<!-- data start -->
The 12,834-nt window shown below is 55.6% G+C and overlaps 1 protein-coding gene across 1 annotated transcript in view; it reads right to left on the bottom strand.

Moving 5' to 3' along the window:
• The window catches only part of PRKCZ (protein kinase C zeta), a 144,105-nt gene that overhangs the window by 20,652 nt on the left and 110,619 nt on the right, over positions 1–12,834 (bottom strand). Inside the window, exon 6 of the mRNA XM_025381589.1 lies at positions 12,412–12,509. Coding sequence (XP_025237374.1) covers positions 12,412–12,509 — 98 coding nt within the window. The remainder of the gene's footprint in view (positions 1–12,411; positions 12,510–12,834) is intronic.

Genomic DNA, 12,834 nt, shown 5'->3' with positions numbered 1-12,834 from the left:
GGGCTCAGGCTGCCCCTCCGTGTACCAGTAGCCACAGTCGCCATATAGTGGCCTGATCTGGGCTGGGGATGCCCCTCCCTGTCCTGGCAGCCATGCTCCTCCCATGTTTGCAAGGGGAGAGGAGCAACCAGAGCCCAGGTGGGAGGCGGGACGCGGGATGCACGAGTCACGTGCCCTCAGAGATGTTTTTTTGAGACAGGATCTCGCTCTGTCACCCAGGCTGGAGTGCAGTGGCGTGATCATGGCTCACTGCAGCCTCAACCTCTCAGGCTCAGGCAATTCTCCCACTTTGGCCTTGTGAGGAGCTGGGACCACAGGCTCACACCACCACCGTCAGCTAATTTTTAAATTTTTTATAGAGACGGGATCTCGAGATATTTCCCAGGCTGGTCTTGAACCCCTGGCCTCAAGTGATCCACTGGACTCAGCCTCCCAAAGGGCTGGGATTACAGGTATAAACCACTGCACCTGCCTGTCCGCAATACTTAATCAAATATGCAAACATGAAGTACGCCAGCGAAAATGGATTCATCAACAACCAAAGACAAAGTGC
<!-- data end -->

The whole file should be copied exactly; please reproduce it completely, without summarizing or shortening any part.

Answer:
The 12,834-nt window shown below is 55.6% G+C and overlaps 1 protein-coding gene across 1 annotated transcript in view; it reads right to left on the bottom strand.

Moving 5' to 3' along the window:
• The window catches only part of PRKCZ (protein kinase C zeta), a 144,105-nt gene that overhangs the window by 20,652 nt on the left and 110,619 nt on the right, over positions 1–12,834 (bottom strand). Inside the window, exon 6 of the mRNA XM_025381589.1 lies at positions 12,412–12,509. Coding sequence (XP_025237374.1) covers positions 12,412–12,509 — 98 coding nt within the window. The remainder of the gene's footprint in view (positions 1–12,411; positions 12,510–12,834) is intronic.

Genomic DNA, 12,834 nt, shown 5'->3' with positions numbered 1-12,834 from the left:
GGGCTCAGGCTGCCCCTCCGTGTACCAGTAGCCACAGTCGCCATATAGTGGCCTGATCTGGGCTGGGGATGCCCCTCCCTGTCCTGGCAGCCATGCTCCTCCCATGTTTGCAAGGGGAGAGGAGCAACCAGAGCCCAGGTGGGAGGCGGGACGCGGGATGCACGAGTCACGTGCCCTCAGAGATGTTTTTTTGAGACAGGATCTCGCTCTGTCACCCAGGCTGGAGTGCAGTGGCGTGATCATGGCTCACTGCAGCCTCAACCTCTCAGGCTCAGGCAATTCTCCCACTTTGGCCTTGTGAGGAGCTGGGACCACAGGCTCACACCACCACCGTCAGCTAATTTTTAAATTTTTTATAGAGACGGGATCTCGAGATATTTCCCAGGCTGGTCTTGAACCCCTGGCCTCAAGTGATCCACTGGACTCAGCCTCCCAAAGGGCTGGGATTACAGGTATAAACCACTGCACCTGCCTGTCCGCAATACTTAATCAAATATGCAAACATGAAGTACGCCAGCGAAAATGGATTCATCAACAACCAAAGACAAAGTGC